I’m not normally given to big introspections (is that the right word), but lately I’ve been thinking about what I’ve lost, rather than what I’ve gained. Maybe they’re different ends of the same stick? I don’t know.

My sister has sent me a few photographs. Some are photos of someone who looks like I may have looked when I was a great deal shorter and very much younger. Some are photos of people and places that were taken before I was even born (if your imagination would let you think that far back – I know, it’s a very big ask).

I mean, I love the photo of Archie (maternal grandfather) sitting on his AJS, with his cups, medals and trophies.

And I love the photo of Bampa (who I’m [officially] named after), all poshed up and standing in a line of colliers, meeting a Royal Personage.

But they’re gone now. My dad died when I was not much more than a toddler. My mother batted on through a series of other husbands and lovers before she too succumbed to illness and died a few years ago.

All the things pertaining to our (my) family heritage remained in the house, along with her most recent husband. When he died, all those things and various other possessions passed to his offspring, not to my mother’s children. That’s the law folks, that’s just how it works, unless you write a Will that states in cast-iron terms what must happen upon your demise. Mine does. My mother’s… didn’t.

But all those things, those tangible things which were physical connections to my heritage (and my siblings heritage) to the many branches of my family… they’re all gone. So too is the house and everything that was in it, and everything that was in the garage. I wonder what happened to the fibreglass dinghy I had in there? That was a tidy little boat.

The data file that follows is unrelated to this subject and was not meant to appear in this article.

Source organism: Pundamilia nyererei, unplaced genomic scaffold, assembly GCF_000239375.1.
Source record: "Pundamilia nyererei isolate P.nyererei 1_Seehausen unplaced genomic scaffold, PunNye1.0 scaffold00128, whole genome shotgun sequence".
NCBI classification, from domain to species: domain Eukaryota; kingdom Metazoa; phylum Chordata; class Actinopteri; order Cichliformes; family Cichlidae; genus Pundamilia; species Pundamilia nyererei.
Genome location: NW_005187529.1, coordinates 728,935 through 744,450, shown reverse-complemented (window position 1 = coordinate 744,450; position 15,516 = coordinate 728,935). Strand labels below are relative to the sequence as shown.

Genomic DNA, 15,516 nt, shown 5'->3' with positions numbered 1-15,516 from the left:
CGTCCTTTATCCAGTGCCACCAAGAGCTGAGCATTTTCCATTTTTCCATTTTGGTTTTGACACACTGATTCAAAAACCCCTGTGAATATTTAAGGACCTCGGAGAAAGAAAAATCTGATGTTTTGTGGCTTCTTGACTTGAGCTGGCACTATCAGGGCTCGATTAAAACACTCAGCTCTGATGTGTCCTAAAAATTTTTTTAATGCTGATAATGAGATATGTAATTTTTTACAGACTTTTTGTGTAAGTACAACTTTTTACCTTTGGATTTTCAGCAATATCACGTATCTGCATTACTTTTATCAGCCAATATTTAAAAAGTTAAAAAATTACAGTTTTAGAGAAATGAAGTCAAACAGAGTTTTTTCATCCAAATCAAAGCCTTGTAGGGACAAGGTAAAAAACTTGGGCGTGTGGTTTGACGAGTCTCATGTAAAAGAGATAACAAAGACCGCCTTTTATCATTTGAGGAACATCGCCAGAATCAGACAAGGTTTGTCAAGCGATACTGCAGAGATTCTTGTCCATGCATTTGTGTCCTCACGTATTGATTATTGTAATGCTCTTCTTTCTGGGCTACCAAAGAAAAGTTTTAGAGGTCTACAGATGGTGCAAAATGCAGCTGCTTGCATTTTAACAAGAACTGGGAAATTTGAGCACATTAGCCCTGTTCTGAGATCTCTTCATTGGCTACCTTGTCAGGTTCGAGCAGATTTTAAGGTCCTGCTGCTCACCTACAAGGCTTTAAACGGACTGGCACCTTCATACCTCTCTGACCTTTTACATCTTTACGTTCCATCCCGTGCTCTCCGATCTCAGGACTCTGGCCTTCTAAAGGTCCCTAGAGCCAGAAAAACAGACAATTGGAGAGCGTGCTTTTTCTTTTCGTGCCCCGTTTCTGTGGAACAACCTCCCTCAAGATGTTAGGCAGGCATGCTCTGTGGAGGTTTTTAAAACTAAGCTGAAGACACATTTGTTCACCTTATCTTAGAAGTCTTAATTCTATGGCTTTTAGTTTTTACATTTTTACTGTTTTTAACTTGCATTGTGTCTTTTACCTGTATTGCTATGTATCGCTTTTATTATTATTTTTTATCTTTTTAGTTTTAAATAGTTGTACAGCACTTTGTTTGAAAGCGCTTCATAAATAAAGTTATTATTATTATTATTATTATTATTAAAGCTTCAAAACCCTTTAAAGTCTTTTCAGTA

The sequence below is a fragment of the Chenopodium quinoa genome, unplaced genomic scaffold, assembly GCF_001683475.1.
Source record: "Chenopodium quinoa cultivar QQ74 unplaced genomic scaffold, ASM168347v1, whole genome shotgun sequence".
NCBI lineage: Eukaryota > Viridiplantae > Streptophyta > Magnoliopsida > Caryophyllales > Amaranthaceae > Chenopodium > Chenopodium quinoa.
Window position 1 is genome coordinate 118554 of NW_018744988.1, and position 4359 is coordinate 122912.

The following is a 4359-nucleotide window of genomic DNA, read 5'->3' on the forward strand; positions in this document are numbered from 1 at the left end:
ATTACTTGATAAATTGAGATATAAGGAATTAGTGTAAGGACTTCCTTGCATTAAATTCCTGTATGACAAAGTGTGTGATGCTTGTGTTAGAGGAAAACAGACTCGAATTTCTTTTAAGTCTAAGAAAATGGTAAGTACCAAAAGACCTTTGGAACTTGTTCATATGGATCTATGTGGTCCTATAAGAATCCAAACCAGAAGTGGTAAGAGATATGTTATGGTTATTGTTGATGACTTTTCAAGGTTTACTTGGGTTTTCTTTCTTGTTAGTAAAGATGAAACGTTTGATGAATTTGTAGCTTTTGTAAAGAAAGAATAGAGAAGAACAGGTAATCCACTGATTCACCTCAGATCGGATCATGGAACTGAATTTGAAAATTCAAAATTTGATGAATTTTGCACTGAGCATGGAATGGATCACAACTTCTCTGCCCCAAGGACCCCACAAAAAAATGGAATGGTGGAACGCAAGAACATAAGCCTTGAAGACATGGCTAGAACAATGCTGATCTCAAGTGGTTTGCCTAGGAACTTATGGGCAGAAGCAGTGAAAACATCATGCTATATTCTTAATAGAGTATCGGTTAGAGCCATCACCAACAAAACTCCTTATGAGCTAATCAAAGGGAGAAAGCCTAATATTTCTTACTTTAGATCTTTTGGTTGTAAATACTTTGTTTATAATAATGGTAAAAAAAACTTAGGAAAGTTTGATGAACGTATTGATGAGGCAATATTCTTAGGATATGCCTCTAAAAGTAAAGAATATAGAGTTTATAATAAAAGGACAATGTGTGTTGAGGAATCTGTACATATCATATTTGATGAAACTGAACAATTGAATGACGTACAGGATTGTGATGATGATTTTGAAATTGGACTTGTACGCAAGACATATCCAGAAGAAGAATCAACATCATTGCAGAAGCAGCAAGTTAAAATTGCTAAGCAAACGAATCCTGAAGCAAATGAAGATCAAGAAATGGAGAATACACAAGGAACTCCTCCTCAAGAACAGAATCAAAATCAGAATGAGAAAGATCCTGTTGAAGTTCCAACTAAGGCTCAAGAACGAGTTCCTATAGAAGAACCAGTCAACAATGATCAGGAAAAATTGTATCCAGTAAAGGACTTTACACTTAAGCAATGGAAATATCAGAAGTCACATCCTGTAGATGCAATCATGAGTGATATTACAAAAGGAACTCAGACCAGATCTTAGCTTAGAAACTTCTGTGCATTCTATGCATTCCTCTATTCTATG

I have no connection with the two places I lived; eight years in Blaenavon, and eight years in Llanover – no connection other than memory. I’ve lived here, in the East Midlands, longer than I lived in either of those places. Today, in a final gesture of turning the switch off, I’ve changed the last of my passwords from those places I used to live. That was a sad moment; a small act of cutting a connection. Everything is transient, if you don’t take steps to ensure it isn’t. And even death can cut across your plans when you aren’t looking.

2 thoughts on “Connections

  1. This post resonates with me… probably because I spend more time looking backward than forward.
    But also because, when my maternal grandmother died, they found a Tesco carrier bag stuffed with letters that my grandad had written her during the war. They were passed down to my mother and they made interesting reading, giving a small glimpse into what life was like as a POW, and – stamped as they were by the German vetting services – they made fascinating historical documents.
    But when my mum died, they passed not to me, but to her younger sister who will, in turn, pass them down to her oldest, where they will likely be lost or thrown away… if they haven’t been already (I asked my aunt as to their whereabouts a while back, but she had no idea). Luckily, I had the foresight to scan them all before I handed them back to my mother all those years ago, but it’s such a shame to have lost that physical, tangible connection.

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